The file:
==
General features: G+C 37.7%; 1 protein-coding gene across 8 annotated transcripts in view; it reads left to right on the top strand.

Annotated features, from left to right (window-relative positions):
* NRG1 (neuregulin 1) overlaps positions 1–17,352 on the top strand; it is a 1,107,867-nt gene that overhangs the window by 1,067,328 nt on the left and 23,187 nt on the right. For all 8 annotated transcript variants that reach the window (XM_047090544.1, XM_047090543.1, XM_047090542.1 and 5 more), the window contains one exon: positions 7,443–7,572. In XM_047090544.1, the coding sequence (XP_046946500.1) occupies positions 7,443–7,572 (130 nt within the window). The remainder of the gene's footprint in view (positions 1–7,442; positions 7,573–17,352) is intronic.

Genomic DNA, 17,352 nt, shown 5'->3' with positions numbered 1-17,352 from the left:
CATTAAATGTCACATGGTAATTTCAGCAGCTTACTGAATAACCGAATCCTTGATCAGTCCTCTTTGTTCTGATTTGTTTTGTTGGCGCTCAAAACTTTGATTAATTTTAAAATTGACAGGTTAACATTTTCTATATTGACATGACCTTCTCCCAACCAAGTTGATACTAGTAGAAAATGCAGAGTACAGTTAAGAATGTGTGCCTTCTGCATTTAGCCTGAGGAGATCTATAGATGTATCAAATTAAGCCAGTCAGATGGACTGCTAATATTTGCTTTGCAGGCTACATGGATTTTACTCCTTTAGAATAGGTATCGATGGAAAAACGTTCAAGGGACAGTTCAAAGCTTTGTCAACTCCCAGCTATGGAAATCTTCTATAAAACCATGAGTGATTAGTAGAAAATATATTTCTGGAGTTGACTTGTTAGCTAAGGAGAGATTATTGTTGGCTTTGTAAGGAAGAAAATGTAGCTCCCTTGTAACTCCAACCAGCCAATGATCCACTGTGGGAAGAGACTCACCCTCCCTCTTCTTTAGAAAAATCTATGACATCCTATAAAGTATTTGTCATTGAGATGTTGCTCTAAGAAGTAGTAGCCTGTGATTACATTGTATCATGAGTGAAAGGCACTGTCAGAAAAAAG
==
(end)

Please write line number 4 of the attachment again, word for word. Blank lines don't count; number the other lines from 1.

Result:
Genomic DNA, 17,352 nt, shown 5'->3' with positions numbered 1-17,352 from the left: